Matrix metalloproteinase 9 (92-kDa gelatinase/type IV collagenase) from HT 1080 human fibrosarcoma cells. Purification and activation of the precursor and enzymic properties

Y. Okada, Y. Gonoji, K. Naka, K. Tomita, I. Nakanishi, K. Iwata, K. Yamashita, T. Hayakawa

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Matrix metalloproteinase 9 (MMP-9) has been purified as an inactive zymogen of M(r) 92,000 (proMMP-9) from the culture medium of HT 1080 human fibrosarcoma cells. The NH2-terminal sequence of proMMP-9 is Ala-Pro-Arg- Gln-Arg-Gln-Ser-Thr-Leu-Val-Leu-Phe-Pro, which is identical to that of the 92-kDa type IV collagenase/gelatinase. The zymogen can be activated by 4- aminophenylmercuric acetate, yielding an intermediate form of M(r) 83,000 and an active species of M(r) 67,000, the second of which has a new NH2 terminus of Met-Arg-Thr-Pro-Arg-(Cys)-Gly-Val-Pro-Asp-Leu-Gly-Arg-Phe-Gln-Thr-Phe-Glu. Immunoblot analyses demonstrate that this activation process is achieved by sequential processing of both NH2-and COOH-terminal peptides. TIMP-1 complexed with proMMP-9 inhibits the conversion of the intermediate form to the active species of M(r) 67,000. The proenzyme is fully activated by cathepsin G, trypsin, α-chymotrypsin, and MMP-3 (stromelysin 1) but not by plasmin, leukocyte elastase, plasma kallikrein, thrombin, or MMP-1 (tissue collagenase). During the activation by MMP-3, proMMP-9 is converted to an active species of M(r) 64,000 that lacks both NH2- and COOH-terminal peptides. In addition, HOCl partially activates the zymogen by reacting with an intermediate species of M(r) 83,000. The enzyme degrades type I gelatin rapidly and also cleaves native collagens including α2 chain of type I collagen, collagen types III, IV, and V at undenaturing temperatures. These results indicate that MMP-9 has different activation mechanisms and substrate specificity from those of MMP-2 (72-kDa gelatinase/type IV collagenase).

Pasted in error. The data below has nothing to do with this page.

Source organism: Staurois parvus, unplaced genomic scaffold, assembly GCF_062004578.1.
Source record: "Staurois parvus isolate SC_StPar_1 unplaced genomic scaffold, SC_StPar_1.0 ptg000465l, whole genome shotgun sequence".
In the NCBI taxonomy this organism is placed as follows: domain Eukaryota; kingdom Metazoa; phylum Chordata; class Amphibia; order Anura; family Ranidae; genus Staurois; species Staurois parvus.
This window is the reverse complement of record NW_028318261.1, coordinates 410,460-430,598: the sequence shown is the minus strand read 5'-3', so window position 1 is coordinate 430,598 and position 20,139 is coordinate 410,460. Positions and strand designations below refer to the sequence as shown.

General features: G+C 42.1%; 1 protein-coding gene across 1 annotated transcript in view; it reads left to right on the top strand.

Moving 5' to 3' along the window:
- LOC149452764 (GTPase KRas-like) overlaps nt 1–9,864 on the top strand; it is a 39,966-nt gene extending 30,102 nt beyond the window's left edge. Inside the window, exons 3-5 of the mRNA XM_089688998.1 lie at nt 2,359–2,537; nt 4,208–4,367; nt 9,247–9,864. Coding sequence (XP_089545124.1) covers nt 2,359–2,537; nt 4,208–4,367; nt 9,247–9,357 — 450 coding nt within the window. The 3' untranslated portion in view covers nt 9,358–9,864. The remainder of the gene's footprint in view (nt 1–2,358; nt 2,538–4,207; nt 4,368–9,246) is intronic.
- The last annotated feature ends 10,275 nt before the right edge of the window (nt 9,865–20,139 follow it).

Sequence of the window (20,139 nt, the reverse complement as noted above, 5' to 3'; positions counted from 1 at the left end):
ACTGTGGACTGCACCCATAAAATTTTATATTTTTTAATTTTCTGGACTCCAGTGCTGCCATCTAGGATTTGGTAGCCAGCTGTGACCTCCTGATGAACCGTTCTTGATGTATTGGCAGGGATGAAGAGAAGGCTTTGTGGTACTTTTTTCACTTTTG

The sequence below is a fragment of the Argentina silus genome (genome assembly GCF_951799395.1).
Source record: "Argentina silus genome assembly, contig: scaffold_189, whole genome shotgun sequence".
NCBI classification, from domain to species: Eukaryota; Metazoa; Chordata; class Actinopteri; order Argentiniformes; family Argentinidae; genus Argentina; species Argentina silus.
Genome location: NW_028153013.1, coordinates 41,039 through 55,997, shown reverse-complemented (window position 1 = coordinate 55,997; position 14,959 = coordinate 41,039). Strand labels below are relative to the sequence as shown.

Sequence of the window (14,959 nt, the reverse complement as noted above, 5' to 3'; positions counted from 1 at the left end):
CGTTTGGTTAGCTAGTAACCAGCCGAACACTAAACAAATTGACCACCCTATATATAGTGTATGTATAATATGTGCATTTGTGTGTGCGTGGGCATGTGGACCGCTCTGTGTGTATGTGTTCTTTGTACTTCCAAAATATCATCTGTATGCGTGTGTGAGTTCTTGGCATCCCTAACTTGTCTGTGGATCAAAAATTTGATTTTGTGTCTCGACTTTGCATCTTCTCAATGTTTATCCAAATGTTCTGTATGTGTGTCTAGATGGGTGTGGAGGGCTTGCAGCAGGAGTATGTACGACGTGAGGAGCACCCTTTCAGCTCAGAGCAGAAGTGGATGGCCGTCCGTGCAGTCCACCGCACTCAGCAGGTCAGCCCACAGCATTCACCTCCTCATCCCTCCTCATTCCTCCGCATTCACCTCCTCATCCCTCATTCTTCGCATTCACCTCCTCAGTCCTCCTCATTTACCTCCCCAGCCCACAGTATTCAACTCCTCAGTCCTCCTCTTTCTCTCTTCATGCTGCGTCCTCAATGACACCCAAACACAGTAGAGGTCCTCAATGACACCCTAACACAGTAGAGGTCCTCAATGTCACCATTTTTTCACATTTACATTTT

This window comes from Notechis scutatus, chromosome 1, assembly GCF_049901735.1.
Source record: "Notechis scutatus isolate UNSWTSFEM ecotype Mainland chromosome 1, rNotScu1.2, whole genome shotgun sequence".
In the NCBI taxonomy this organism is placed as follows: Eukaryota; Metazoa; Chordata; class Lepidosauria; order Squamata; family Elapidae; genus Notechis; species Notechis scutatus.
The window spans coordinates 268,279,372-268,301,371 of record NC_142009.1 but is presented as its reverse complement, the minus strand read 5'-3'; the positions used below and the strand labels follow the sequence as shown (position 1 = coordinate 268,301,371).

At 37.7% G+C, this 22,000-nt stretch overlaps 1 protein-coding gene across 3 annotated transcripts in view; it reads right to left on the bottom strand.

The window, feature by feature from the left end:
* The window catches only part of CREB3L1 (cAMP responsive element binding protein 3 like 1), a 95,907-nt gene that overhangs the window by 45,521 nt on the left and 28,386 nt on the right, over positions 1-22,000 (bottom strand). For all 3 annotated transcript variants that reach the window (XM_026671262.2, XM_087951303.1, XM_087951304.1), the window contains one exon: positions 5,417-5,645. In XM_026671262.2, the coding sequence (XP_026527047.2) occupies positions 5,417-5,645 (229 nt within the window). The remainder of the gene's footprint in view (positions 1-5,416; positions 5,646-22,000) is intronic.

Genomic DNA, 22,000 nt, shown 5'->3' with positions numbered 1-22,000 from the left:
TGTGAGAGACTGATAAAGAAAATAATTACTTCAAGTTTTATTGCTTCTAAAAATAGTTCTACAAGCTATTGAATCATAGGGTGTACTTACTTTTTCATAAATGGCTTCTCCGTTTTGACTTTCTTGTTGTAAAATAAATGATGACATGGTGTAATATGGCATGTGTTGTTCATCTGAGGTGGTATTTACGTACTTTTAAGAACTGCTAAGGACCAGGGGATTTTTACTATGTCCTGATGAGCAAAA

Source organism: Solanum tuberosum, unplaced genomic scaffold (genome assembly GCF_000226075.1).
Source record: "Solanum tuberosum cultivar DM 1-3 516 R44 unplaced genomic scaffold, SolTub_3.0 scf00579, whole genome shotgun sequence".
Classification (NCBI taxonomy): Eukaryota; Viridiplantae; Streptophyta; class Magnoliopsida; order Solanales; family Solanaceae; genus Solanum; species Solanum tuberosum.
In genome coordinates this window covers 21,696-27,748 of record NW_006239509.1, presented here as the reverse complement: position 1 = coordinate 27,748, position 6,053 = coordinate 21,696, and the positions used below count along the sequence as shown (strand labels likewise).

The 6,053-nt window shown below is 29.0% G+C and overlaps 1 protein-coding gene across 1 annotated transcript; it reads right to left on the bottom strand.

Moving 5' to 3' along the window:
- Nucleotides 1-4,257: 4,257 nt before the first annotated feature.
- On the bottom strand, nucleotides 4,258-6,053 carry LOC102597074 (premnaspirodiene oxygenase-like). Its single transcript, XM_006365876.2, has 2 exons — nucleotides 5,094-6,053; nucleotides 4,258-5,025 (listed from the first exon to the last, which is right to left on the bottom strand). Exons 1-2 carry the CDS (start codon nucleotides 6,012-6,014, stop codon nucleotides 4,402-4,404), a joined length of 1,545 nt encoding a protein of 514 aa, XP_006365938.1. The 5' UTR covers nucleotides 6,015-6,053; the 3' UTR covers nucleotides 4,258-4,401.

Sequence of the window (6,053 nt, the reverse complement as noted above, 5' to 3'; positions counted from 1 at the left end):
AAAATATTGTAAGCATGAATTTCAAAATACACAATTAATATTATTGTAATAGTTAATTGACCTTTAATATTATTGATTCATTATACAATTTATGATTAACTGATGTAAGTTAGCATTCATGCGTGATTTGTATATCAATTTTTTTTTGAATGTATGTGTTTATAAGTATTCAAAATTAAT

Original languageEnglish
Pages (from-to)21712-21719
Number of pages8
JournalJournal of Biological Chemistry
Issue number30
Publication statusPublished - 1992 Jan 1


ASJC Scopus subject areas

  • Biochemistry
  • Molecular Biology
  • Cell Biology

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